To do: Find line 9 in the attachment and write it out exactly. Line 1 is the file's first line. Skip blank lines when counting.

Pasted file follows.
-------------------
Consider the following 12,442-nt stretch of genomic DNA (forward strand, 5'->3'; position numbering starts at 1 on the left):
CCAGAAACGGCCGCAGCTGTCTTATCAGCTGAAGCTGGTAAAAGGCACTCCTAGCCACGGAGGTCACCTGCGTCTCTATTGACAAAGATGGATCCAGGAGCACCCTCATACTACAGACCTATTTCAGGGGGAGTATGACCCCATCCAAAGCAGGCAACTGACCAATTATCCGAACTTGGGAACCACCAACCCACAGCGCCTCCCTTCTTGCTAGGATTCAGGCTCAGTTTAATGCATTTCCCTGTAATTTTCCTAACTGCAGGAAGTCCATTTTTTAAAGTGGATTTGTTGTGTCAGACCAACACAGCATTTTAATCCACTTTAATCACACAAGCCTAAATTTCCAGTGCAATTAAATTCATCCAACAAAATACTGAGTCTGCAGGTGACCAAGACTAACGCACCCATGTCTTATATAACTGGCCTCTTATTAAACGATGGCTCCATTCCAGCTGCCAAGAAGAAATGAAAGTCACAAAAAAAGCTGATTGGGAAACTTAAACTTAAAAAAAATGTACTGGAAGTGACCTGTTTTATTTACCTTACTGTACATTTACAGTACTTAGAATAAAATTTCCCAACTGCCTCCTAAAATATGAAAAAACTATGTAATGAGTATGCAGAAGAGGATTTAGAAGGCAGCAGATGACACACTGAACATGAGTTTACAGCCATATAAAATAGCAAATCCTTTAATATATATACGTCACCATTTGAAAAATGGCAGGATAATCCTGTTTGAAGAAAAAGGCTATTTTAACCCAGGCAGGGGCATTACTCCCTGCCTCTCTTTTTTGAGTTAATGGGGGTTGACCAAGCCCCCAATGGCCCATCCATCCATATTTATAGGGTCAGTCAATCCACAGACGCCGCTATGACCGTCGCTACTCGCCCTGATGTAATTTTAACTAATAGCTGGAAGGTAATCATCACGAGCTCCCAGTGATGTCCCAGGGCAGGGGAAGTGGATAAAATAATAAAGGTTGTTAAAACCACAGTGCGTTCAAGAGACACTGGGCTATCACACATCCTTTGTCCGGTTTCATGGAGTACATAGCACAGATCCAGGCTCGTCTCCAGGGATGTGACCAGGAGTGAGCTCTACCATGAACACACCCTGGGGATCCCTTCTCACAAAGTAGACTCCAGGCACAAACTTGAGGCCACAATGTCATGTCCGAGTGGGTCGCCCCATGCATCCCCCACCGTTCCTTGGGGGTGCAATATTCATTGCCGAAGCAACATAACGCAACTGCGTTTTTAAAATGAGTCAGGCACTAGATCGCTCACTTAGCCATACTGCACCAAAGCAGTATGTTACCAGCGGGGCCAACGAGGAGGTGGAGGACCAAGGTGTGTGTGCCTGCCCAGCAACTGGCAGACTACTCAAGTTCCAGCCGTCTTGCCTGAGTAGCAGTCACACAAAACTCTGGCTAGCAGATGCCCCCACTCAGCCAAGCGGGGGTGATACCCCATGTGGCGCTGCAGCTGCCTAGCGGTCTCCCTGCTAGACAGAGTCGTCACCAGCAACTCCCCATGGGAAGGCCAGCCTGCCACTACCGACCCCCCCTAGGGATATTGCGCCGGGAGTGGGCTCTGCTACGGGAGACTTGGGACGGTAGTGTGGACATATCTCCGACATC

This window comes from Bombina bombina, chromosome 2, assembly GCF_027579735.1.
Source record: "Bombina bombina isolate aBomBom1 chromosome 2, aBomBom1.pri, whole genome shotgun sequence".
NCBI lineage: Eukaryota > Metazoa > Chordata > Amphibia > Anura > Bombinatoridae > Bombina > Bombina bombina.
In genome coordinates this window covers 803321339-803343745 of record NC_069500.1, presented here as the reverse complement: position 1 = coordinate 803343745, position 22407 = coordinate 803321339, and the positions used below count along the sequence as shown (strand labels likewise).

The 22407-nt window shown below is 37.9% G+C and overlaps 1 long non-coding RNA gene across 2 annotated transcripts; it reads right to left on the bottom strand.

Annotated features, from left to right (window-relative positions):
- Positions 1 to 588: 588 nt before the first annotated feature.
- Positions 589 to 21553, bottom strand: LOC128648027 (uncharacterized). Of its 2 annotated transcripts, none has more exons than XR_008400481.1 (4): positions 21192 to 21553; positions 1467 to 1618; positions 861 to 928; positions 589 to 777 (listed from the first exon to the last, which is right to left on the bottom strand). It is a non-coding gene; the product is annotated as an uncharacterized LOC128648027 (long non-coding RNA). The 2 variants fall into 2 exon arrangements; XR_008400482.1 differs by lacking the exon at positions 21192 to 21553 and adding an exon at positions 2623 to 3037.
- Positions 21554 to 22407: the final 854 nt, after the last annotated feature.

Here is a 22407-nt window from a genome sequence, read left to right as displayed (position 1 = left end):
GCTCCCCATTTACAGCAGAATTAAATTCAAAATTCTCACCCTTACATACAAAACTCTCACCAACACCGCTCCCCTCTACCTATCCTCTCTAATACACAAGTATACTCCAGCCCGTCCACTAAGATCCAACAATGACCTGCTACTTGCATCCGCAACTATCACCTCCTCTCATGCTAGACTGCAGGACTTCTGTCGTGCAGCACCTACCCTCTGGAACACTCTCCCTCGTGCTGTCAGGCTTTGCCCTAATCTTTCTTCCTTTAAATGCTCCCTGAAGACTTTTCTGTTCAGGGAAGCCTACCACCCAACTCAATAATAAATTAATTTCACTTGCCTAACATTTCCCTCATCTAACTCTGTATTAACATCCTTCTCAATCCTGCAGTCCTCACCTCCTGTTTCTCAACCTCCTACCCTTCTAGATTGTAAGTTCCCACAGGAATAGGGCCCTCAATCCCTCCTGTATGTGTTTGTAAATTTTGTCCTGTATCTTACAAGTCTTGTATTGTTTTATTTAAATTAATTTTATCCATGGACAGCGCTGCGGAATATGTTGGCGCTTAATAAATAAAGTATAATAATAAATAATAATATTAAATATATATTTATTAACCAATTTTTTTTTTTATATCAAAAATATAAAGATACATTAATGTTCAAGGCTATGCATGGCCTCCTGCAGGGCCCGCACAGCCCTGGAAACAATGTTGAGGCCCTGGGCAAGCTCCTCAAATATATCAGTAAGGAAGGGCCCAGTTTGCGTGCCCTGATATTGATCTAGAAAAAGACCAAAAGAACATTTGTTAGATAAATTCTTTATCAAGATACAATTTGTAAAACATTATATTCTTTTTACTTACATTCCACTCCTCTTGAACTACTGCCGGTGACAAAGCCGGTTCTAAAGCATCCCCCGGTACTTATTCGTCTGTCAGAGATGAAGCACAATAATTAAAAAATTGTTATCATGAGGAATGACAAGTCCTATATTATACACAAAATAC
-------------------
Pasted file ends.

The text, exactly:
- Positions 1 to 588: 588 nt before the first annotated feature.